Laws, Regulations & Annotations
Business Taxes Law Guide – Revision 2013
Sales And Use Tax Court Decisions
Gough Industries, Inc. v. Rothman . . . (1971)
The Board sought to collect postpetition interest and pre- and postpetition penalties for late payment of sales tax from petitioner, who had reorganized pursuant to a plan of arrangement filed under Chapter XI of the Bankruptcy Act. Petitioner took the position that under the plan the interest and penalties were the obligation of the debtor estate; that certain postpetition sales tax credits resulting from the writeoff of bad debts were properly the property of petitioner, not the estate; and that postpetition penalties and interest were the obligation of the estate, in any regard, since the receiver was dilatory in paying the underlying obligations.
The court upheld the finding of the referee that the amounts in question were the obligation of the petitioner. The court held that the plan of arrangement did not purport to allow payment of the obligations in question; that under the Bankruptcy Act allowances for prearrangement penalties and postpetition interest are precluded, as are allowances for postpetition penalties in instances where the penalties cannot be prevented without payment of prepetition penalties; and that the instant obligations were not classed as expenses of the administration under the plan.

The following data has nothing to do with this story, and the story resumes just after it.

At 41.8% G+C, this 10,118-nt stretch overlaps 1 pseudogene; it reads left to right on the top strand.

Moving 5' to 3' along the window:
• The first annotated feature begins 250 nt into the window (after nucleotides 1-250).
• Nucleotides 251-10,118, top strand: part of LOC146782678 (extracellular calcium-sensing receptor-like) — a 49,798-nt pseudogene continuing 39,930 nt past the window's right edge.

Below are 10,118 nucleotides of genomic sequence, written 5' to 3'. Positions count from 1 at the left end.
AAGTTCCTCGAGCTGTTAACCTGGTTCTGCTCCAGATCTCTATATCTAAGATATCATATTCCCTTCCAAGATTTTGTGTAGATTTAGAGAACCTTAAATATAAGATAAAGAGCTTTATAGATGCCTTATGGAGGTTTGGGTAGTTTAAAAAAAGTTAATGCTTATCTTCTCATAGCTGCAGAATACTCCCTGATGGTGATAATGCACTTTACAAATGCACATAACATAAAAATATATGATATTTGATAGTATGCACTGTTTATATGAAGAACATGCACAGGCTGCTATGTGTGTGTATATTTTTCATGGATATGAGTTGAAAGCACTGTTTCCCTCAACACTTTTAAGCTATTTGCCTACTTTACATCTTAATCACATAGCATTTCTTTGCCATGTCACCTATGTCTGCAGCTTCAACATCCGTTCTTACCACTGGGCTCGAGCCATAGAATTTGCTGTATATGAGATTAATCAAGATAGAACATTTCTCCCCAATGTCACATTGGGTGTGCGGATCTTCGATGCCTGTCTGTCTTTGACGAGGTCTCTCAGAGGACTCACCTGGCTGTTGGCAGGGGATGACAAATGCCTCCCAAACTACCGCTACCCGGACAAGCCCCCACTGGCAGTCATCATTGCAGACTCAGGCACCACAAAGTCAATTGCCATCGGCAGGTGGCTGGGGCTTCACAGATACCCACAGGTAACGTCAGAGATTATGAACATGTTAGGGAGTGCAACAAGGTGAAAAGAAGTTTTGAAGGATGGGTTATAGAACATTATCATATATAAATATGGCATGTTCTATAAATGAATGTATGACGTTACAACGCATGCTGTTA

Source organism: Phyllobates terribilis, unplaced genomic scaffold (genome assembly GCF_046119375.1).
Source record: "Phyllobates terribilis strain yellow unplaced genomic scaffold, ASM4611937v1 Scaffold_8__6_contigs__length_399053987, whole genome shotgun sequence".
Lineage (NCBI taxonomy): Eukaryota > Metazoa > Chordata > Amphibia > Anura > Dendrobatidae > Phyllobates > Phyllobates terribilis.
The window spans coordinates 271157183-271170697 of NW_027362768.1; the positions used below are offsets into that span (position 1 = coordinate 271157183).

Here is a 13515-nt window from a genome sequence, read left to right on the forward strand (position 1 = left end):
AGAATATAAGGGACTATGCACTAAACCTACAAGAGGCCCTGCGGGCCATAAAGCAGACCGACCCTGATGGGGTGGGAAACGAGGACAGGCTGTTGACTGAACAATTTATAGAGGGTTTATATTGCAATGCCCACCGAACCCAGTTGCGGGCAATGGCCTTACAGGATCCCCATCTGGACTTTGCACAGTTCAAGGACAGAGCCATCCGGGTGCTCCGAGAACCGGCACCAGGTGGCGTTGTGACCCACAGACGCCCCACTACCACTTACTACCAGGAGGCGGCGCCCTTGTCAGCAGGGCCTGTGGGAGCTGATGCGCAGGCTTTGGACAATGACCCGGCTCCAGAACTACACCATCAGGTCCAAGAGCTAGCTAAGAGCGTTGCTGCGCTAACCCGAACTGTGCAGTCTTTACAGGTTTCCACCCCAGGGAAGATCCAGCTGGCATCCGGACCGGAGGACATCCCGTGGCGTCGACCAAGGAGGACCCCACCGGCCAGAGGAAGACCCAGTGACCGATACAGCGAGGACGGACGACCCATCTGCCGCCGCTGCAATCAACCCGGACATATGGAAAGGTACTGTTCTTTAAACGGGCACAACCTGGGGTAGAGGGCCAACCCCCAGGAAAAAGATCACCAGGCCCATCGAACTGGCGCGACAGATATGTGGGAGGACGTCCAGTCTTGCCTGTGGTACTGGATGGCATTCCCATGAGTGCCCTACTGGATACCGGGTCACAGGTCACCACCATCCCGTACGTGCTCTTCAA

The court further held that the right to the tax credits properly passed with the underlying receivables, which passed under the plan of arrangement to the estate, since under Revenue and Taxation Code Section 6901, the credits were payable to the person who paid the excess tax amount. The receiver was not liable for the postpetition penalty and interest due to his failure to pay the tax promptly, since he could not legally pay the postpetition penalty in any regard and since the record did not clearly indicate that the receiver's delay was due to factors other than those inherent in bankruptcy proceedings. Gough Industries, Inc. v. Rothman (9th Cir. 1971) 446 F.2d 536, cert. den. (1972) 405 U.S. 916.